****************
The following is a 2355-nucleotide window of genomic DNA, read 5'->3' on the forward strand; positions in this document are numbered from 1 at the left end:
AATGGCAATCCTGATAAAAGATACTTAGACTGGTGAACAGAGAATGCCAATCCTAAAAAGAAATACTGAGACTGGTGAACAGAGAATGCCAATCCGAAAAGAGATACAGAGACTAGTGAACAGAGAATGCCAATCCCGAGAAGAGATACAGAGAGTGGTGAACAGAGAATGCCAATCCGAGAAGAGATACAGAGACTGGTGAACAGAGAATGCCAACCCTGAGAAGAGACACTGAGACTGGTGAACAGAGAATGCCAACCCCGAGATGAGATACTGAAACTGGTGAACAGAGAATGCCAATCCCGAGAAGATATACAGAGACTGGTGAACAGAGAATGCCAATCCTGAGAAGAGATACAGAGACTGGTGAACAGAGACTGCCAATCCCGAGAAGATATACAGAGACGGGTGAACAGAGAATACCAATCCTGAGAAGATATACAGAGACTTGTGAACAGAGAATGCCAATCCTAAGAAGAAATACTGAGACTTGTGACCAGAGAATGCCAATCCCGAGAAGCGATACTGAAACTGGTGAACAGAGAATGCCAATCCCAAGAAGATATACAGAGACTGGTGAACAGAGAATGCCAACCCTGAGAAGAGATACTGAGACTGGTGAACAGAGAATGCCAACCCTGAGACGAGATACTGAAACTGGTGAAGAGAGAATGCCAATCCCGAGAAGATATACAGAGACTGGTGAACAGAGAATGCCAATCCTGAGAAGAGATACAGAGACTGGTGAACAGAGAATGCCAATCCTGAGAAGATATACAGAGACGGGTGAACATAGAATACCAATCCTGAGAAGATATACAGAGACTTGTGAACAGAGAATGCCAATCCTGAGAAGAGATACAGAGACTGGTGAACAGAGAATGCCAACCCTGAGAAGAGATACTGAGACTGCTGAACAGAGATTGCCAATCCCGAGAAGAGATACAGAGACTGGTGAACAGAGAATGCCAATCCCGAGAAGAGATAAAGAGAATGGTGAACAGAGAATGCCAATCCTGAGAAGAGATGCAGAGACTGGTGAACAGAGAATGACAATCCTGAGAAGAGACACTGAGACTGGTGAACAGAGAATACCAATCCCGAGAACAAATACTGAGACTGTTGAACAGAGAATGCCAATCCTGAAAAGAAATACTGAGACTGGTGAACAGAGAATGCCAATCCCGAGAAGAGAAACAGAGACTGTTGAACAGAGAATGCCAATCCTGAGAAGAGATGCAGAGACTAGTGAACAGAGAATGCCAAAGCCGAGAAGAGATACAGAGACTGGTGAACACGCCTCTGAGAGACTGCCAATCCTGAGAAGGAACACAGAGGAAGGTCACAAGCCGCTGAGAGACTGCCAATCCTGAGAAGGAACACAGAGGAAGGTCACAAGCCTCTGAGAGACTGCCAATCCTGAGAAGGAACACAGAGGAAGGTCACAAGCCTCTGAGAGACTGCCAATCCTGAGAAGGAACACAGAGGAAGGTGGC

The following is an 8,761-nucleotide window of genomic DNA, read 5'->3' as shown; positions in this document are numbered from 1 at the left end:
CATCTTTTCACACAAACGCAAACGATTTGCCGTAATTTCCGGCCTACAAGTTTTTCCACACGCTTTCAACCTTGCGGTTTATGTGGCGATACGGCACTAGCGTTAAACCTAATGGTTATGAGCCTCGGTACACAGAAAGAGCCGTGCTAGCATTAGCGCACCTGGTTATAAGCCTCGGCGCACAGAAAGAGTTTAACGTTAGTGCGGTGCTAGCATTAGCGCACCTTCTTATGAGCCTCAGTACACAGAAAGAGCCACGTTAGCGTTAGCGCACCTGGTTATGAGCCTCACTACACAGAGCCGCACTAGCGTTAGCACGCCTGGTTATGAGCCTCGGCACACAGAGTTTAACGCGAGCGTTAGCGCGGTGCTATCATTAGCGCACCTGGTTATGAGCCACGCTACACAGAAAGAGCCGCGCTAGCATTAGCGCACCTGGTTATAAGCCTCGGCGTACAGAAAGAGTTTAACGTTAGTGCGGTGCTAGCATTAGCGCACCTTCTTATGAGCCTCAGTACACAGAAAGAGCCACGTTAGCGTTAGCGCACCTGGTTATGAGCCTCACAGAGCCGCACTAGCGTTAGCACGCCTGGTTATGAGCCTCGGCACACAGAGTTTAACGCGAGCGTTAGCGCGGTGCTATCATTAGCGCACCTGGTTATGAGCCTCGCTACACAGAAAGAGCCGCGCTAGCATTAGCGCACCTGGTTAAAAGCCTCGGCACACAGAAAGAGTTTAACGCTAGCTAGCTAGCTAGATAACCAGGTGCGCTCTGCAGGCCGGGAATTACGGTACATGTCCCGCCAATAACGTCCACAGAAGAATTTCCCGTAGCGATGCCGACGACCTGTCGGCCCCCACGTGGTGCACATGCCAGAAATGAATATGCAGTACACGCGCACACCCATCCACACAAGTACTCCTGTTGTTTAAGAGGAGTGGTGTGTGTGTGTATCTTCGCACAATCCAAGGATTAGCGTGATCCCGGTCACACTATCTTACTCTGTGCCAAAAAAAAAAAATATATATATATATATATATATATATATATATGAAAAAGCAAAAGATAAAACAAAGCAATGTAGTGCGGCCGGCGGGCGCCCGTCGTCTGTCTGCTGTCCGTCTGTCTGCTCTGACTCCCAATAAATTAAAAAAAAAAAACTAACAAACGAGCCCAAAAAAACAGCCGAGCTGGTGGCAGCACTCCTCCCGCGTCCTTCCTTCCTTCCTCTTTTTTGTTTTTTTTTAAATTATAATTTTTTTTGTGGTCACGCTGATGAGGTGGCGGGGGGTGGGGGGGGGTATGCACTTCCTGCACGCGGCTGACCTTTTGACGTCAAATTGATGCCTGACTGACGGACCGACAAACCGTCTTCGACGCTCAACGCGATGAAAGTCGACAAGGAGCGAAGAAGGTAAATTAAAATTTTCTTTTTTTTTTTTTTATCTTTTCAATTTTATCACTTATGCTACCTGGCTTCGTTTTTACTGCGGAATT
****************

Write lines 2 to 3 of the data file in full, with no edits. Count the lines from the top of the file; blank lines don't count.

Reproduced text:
AATGGCAATCCTGATAAAAGATACTTAGACTGGTGAACAGAGAATGCCAATCCTAAAAAGAAATACTGAGACTGGTGAACAGAGAATGCCAATCCGAAAAGAGATACAGAGACTAGTGAACAGAGAATGCCAATCCCGAGAAGAGATACAGAGAGTGGTGAACAGAGAATGCCAATCCGAGAAGAGATACAGAGACTGGTGAACAGAGAATGCCAACCCTGAGAAGAGACACTGAGACTGGTGAACAGAGAATGCCAACCCCGAGATGAGATACTGAAACTGGTGAACAGAGAATGCCAATCCCGAGAAGATATACAGAGACTGGTGAACAGAGAATGCCAATCCTGAGAAGAGATACAGAGACTGGTGAACAGAGACTGCCAATCCCGAGAAGATATACAGAGACGGGTGAACAGAGAATACCAATCCTGAGAAGATATACAGAGACTTGTGAACAGAGAATGCCAATCCTAAGAAGAAATACTGAGACTTGTGACCAGAGAATGCCAATCCCGAGAAGCGATACTGAAACTGGTGAACAGAGAATGCCAATCCCAAGAAGATATACAGAGACTGGTGAACAGAGAATGCCAACCCTGAGAAGAGATACTGAGACTGGTGAACAGAGAATGCCAACCCTGAGACGAGATACTGAAACTGGTGAAGAGAGAATGCCAATCCCGAGAAGATATACAGAGACTGGTGAACAGAGAATGCCAATCCTGAGAAGAGATACAGAGACTGGTGAACAGAGAATGCCAATCCTGAGAAGATATACAGAGACGGGTGAACATAGAATACCAATCCTGAGAAGATATACAGAGACTTGTGAACAGAGAATGCCAATCCTGAGAAGAGATACAGAGACTGGTGAACAGAGAATGCCAACCCTGAGAAGAGATACTGAGACTGCTGAACAGAGATTGCCAATCCCGAGAAGAGATACAGAGACTGGTGAACAGAGAATGCCAATCCCGAGAAGAGATAAAGAGAATGGTGAACAGAGAATGCCAATCCTGAGAAGAGATGCAGAGACTGGTGAACAGAGAATGACAATCCTGAGAAGAGACACTGAGACTGGTGAACAGAGAATACCAATCCCGAGAACAAATACTGAGACTGTTGAACAGAGAATGCCAATCCTGAAAAGAAATACTGAGACTGGTGAACAGAGAATGCCAATCCCGAGAAGAGAAACAGAGACTGTTGAACAGAGAATGCCAATCCTGAGAAGAGATGCAGAGACTAGTGAACAGAGAATGCCAAAGCCGAGAAGAGATACAGAGACTGGTGAACACGCCTCTGAGAGACTGCCAATCCTGAGAAGGAACACAGAGGAAGGTCACAAGCCGCTGAGAGACTGCCAATCCTGAGAAGGAACACAGAGGAAGGTCACAAGCCTCTGAGAGACTGCCAATCCTGAGAAGGAACACAGAGGAAGGTCACAAGCCTCTGAGAGACTGCCAATCCTGAGAAGGAACACAGAGGAAGGTGGC

The following is an 8,761-nucleotide window of genomic DNA, read 5'->3' as shown; positions in this document are numbered from 1 at the left end: